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Injustice: Gods Among Us Year Four Annual #1 Review

The advantage of annual issues is they typically have more page time to introduce and tell the story. That means you can pick one up not knowing what is going on and still get an enjoyable story. I take a look at the new Injustice series from DC, but is it good?

Injustice: Gods Among Us Year Four Annual #1 (DC Comics)

Injustice started with a video game introducing Superman as the big villain. In this version of the DC universe he’s in charge and he rules with an iron grip. Meanwhile the Justice League follow his lead even if they’re not 100% on board with his methods. This issue opens on some terrorists blowing up a Superman statue and one of them just so happens to be related to an old Justice League member.

Why does this book matter?

Elseworld stories are fun as they tell a story of what could be or could have been if certain things happened. Superman is colder and a bit bent in this series, which is intriguing as it deviates from his boy scout nature in the main DC universe. Plus the Justice League member whose son is put in prison is none other than Plastic Man, who hasn’t gotten much time in the pages of DC in quite a while.

Big trouble.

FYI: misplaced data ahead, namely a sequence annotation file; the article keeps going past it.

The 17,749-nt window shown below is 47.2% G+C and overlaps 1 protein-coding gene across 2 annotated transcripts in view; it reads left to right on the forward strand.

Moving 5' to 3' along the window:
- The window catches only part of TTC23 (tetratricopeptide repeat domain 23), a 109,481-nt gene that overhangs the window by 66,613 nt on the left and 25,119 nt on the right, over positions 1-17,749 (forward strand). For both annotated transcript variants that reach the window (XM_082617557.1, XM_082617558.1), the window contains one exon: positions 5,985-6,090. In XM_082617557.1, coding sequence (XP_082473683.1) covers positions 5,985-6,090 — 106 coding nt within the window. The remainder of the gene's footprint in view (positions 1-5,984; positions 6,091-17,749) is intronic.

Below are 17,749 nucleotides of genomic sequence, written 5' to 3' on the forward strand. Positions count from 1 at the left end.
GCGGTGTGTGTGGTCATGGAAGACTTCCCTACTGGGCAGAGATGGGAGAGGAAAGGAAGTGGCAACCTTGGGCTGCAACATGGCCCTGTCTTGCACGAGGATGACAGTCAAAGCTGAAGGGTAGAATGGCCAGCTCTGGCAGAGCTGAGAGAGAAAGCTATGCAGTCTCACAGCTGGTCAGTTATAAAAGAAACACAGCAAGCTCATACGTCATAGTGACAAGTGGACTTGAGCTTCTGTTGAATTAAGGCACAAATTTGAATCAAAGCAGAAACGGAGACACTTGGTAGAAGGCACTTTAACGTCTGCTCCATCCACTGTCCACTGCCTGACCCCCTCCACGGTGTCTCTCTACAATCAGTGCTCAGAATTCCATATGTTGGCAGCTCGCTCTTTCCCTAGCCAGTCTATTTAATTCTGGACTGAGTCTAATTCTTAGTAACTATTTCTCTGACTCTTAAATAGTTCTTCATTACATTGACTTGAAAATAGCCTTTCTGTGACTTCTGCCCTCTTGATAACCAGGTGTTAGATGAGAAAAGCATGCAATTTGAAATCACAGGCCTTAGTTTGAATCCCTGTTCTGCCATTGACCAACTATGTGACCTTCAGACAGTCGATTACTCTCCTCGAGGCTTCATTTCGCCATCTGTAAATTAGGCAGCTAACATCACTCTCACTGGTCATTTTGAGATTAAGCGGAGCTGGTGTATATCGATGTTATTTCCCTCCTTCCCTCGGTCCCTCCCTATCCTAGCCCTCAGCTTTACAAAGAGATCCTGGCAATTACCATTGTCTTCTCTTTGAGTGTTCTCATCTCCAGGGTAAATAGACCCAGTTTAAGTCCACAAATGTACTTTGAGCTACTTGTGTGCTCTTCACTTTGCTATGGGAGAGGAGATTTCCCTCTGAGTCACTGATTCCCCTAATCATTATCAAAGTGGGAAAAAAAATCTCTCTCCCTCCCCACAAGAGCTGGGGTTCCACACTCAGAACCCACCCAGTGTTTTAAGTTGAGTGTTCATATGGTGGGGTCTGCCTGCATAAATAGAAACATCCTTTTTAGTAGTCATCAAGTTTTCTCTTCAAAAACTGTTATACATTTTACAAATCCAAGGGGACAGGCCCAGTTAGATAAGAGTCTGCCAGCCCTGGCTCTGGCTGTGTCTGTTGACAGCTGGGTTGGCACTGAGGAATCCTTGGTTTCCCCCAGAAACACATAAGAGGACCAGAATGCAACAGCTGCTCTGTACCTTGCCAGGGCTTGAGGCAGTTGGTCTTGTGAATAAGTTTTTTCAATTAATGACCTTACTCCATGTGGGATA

Fine, you have my attention. What’s good about it?

The story laid out here by writer Tom Taylor is very easy to get into even if you haven’t been following the series. I’ve only played the game myself, but you quickly see how Superman and the Justice League aren’t as warm and fuzzy as they are in the main universe. From there Plastic Man is introduced and his mission, to free his son, is understandable which makes it easier to root for him. His mission is to infiltrate a maximum security prison for supervillains at the bottom of the ocean. That makes this a heist sort of story which is always fun.

Taylor does a great job with the different surprises Plastic Man has in store in order to get his son out. This jives well with the character’s random and offbeat nature as he’s always throwing a smirk at problems at hand. He’s basically a silly character and he probably knows it, which makes him decidedly different from the very serious Justice League. The JL doesn’t spend too much time on the page in this issue as it’s mostly about Plastic Man, but that’s okay as he holds it up well.

The art duties are shared by Bruno Redondo, Sergio Sandoval and Jordi Tarragona as they put out a very detailed and cinematic experience. Layouts are relatively simple but adequately pop around from close ups to establishing shots. The page below for instance does a great job showing the passage of time and sells the joke of a team member actually caring what they call their organization. Much of the issue is clean with a nice weight to the characters, reminding me of Sandoval’s work on Avengers: The Initiative. That style suits Plastic Man as his pliability and morphing need that weight to give them a realistic feel.

It can’t be perfect can it?

The only problem I had was how Plastic Man hatches his plan. It all starts with Flash and it’s surprising Plastic Man can take him down so easily and have the plan continue without himself being detected.

Funny page.

Is It Good?

I wasn’t sure what to expect, but I found a fun take on a colder, more dictatorship-style Justice League making Plastic Man’s lunacy and heroics all the more easy to root for. A good questionable hero’s journey.


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